With Father’s Day falling tomorrow and the Ghost Festival approaching, the Environmental Protection Administration (EPA) is urging the public to reduce resource consumption by avoiding wrapping presents and burning paper ghost money when making offerings during rituals.
Since 2006, the EPA has issued a number of restrictions that limit excess packaging, specifically of gift boxes for pastries, cosmetics, wine, processed foods and computer programs.
The EPA, citing the results of regular inspections nationwide and targeted inspections before major holidays, said instances of excess packaging have decreased from 15.2 percent of products in 2006 to below 0.1 percent last year.
However, during the Ghost Festival, it is a popular tradition for devotees to make offerings of food and burn “ghost money” and incense to pray for the deceased. EPA statistics showed that about 280,000 tonnes of paper ghost money are burned nationwide every year, causing air pollution and the risk of fires.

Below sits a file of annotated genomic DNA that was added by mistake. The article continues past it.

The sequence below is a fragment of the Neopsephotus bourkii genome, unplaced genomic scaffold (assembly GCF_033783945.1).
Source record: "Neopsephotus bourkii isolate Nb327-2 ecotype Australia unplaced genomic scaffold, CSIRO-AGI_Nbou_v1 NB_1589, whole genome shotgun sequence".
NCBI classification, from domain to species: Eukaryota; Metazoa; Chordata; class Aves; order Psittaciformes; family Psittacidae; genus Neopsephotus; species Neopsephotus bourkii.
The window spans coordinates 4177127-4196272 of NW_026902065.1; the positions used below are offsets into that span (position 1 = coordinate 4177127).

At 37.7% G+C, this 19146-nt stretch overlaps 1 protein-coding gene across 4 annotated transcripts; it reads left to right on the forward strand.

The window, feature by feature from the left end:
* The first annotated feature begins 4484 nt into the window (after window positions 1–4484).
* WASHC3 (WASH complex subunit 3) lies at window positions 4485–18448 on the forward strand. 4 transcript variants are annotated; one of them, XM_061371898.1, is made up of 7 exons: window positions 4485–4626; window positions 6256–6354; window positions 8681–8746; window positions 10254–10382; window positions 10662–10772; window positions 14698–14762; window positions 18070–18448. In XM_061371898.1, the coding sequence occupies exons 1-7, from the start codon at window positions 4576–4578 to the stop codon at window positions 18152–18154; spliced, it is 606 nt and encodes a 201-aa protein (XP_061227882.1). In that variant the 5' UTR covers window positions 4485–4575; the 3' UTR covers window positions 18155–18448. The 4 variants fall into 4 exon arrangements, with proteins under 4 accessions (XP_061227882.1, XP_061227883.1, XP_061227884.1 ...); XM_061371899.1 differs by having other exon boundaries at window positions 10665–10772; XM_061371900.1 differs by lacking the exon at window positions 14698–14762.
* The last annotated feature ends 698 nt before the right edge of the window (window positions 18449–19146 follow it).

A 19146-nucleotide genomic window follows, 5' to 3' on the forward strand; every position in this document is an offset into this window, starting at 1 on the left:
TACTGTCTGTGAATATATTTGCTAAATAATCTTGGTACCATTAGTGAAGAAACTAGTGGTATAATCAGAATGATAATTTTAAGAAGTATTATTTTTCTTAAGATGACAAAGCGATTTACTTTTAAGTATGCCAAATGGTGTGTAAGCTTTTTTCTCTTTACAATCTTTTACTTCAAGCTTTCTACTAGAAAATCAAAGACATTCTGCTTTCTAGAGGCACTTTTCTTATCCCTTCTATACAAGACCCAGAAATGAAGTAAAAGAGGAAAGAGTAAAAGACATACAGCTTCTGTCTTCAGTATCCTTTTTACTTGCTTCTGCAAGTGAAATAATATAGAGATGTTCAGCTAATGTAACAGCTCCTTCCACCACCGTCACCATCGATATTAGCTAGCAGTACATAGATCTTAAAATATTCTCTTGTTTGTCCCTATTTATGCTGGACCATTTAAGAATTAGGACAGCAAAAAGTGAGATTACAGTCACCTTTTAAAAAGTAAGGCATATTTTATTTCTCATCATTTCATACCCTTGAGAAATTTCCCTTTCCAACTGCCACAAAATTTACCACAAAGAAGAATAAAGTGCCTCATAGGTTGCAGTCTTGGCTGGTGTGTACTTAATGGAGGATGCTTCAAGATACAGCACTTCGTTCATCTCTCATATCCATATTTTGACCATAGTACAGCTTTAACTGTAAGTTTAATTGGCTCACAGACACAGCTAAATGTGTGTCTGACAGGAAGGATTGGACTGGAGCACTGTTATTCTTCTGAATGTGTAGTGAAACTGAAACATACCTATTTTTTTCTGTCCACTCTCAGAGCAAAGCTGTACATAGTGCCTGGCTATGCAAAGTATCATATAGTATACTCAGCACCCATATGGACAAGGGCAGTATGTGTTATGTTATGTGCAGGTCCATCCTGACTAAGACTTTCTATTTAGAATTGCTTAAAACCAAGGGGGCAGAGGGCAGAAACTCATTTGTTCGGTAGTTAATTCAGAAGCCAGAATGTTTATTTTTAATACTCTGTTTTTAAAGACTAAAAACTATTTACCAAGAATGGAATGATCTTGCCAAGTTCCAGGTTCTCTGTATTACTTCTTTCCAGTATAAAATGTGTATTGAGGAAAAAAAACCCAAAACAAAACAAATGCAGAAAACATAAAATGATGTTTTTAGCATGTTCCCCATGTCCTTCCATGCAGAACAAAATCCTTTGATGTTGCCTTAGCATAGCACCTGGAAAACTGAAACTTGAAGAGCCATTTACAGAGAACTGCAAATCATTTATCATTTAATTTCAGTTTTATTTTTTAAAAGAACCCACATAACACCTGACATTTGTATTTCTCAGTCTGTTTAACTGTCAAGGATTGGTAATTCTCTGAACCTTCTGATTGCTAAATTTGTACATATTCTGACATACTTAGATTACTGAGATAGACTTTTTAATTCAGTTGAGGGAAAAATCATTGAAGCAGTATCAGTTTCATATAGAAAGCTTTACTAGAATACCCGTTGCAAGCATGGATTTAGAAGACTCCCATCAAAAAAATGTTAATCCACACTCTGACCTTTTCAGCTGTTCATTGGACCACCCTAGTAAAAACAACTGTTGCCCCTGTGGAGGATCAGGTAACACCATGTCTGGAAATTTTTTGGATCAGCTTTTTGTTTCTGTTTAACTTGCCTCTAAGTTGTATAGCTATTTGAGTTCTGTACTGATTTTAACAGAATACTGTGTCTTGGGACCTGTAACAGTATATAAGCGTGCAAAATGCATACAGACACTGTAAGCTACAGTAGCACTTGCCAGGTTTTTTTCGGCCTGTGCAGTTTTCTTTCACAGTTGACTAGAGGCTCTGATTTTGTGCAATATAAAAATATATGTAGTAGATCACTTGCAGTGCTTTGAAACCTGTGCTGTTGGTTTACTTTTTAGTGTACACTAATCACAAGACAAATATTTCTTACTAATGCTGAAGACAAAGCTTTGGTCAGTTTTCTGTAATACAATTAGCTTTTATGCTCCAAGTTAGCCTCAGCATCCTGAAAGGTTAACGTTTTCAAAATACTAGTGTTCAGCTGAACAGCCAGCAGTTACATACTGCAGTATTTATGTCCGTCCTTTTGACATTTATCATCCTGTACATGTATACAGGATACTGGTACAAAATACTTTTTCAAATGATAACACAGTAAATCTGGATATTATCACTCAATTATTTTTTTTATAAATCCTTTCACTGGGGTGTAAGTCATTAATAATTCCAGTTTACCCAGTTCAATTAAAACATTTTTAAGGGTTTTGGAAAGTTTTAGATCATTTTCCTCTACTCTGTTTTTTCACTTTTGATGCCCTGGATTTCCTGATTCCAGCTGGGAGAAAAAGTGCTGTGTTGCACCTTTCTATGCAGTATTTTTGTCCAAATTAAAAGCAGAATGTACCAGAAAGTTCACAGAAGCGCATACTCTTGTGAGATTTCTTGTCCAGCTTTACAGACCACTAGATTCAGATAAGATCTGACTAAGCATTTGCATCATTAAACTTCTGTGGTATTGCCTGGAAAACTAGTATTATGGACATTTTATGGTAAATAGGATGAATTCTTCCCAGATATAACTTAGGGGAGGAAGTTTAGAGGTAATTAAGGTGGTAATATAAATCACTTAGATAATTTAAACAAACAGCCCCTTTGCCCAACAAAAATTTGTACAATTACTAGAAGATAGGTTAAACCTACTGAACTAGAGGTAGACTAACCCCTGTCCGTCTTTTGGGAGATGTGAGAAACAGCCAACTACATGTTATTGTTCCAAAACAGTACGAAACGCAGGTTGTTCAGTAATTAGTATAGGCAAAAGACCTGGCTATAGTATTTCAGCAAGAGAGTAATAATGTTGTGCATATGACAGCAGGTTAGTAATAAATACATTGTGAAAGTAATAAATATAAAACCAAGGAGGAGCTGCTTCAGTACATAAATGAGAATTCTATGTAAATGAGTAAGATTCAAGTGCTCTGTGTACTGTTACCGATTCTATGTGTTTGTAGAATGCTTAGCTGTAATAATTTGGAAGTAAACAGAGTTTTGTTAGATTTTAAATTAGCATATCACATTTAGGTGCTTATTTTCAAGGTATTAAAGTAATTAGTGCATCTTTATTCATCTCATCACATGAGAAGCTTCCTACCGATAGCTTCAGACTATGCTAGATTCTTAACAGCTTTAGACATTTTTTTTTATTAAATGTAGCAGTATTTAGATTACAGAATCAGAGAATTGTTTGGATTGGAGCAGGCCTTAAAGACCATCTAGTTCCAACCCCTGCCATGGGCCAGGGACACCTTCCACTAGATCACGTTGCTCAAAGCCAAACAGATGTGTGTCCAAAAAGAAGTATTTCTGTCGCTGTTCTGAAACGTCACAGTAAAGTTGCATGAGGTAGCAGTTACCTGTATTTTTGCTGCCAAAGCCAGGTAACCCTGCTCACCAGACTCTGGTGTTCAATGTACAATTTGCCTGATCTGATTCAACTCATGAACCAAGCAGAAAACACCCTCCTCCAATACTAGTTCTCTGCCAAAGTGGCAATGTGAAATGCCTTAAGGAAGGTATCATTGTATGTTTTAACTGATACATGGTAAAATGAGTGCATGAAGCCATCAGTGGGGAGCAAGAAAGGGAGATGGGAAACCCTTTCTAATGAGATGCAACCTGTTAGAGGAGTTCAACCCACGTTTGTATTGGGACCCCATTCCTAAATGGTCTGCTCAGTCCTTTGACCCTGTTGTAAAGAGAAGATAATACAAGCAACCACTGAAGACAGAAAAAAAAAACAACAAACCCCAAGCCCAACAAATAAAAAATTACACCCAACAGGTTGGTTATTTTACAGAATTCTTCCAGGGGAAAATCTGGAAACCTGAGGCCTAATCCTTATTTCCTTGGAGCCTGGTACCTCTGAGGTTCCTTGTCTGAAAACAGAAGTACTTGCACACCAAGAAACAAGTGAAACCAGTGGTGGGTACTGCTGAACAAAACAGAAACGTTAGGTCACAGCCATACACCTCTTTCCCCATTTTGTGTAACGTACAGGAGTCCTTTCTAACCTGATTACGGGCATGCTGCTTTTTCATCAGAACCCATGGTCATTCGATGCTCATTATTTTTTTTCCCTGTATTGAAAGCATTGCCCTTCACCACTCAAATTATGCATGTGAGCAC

Saying it respects the custom of burning ghost money during rituals, the EPA in a bid to control air pollution urged the public to cooperate with local governments by burning ghost money collectively at refuse incineration plants, instead of burning it outdoors.
The EPA said this year it had asked 18 local governments to set up ghost money collection sites during the Ghost Festival, adding that it estimated the sites would collect up to 2 million tonnes of ghost money.
In addition, the EPA urged members of the public to pay respects to the dead while protecting the environment by donating money, using flowers and fruit in rituals, and praying without burning incense.